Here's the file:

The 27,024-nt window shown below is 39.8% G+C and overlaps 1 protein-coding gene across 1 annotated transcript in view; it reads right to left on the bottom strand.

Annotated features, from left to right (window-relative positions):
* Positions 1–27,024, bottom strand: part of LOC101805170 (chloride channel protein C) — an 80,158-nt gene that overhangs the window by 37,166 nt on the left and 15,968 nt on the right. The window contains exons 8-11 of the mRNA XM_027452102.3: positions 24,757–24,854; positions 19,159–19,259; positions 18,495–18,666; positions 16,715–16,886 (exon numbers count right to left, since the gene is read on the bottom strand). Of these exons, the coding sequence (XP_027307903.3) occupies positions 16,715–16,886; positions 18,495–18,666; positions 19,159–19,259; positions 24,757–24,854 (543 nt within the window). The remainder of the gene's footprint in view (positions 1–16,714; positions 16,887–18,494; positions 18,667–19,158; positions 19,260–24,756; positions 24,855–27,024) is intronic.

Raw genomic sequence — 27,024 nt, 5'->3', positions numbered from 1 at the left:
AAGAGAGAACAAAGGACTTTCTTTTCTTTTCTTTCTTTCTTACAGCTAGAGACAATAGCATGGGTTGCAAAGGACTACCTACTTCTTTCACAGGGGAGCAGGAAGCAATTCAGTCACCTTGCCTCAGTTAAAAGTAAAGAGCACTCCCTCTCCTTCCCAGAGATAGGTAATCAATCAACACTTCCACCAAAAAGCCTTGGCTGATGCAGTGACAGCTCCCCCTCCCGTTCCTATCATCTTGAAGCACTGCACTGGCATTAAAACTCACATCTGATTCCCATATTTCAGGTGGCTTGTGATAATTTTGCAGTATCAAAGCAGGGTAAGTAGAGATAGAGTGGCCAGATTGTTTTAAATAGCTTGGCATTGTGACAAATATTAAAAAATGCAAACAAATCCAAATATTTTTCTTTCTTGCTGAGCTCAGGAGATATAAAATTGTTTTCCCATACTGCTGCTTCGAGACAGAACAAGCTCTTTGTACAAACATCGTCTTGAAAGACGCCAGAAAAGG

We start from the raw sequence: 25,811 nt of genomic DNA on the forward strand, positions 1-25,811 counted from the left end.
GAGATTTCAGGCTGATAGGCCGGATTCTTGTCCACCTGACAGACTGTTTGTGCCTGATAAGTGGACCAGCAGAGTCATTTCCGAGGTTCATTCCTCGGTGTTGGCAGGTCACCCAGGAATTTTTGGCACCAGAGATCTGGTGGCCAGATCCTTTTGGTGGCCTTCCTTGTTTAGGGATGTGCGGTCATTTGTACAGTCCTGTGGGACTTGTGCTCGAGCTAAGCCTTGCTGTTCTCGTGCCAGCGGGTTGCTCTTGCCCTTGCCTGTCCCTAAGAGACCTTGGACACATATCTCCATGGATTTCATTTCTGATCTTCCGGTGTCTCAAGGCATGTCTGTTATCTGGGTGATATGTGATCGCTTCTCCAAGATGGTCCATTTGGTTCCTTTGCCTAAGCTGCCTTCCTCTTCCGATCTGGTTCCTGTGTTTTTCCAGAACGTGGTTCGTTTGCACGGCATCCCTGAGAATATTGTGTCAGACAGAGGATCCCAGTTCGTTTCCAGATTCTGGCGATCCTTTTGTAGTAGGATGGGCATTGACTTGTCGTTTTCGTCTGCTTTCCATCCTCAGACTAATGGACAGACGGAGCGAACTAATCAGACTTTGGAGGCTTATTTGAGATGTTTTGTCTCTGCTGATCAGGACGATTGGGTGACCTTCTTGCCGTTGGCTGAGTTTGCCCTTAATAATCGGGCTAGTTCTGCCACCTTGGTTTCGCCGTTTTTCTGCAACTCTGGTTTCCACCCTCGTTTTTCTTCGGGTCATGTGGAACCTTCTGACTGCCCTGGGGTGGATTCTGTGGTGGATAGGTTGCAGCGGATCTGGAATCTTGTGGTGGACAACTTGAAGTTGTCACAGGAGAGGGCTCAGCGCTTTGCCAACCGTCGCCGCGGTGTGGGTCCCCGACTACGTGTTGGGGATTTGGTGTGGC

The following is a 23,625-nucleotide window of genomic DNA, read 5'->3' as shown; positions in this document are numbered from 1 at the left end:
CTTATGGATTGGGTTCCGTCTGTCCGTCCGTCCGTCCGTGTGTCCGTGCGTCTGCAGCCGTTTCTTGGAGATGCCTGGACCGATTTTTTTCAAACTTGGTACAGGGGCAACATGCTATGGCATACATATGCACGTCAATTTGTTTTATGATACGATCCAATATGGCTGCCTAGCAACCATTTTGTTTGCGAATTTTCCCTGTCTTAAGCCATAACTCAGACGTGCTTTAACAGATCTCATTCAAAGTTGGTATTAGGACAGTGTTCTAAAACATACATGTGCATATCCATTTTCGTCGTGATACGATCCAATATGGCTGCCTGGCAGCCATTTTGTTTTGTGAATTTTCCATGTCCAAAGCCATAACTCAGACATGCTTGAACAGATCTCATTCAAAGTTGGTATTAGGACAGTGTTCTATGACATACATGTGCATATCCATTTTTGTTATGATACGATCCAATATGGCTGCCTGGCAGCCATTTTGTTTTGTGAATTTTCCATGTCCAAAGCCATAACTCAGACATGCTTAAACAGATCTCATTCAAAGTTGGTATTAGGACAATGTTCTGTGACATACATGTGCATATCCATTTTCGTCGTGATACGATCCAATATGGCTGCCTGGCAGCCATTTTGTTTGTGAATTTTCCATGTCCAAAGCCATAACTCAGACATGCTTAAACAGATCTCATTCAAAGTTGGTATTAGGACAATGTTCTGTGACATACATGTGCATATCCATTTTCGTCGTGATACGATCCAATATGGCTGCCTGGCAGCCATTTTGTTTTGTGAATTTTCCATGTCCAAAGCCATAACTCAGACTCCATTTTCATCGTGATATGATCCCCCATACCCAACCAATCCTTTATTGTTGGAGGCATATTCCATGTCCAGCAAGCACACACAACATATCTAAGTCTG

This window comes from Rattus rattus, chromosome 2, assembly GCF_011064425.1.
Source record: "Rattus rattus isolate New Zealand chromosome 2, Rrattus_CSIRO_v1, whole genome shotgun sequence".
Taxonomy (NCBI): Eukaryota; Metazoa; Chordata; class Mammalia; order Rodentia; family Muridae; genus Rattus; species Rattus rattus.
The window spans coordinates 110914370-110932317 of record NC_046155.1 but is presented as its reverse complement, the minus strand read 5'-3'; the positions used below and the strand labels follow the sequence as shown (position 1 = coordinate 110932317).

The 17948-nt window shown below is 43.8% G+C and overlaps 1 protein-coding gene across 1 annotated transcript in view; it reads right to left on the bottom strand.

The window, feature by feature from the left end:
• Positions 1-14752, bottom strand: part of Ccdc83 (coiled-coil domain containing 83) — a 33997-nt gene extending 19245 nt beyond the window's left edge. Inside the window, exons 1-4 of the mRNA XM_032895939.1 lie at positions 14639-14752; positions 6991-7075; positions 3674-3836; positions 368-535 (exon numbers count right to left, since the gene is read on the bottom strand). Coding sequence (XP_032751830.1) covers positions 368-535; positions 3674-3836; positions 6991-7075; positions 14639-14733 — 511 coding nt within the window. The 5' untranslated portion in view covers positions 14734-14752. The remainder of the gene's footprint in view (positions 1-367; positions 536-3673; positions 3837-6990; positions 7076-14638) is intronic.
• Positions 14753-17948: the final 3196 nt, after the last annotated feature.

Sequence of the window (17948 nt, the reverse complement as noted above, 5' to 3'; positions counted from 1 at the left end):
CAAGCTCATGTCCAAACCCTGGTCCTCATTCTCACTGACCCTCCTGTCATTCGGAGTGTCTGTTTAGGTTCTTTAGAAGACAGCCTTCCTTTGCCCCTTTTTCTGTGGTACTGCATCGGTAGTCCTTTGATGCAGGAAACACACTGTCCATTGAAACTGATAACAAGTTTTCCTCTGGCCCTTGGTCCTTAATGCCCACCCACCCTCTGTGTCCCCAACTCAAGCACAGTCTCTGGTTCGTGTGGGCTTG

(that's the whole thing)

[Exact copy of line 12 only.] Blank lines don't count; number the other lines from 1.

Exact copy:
Taxonomy (NCBI): Eukaryota; Metazoa; Chordata; class Mammalia; order Rodentia; family Muridae; genus Rattus; species Rattus rattus.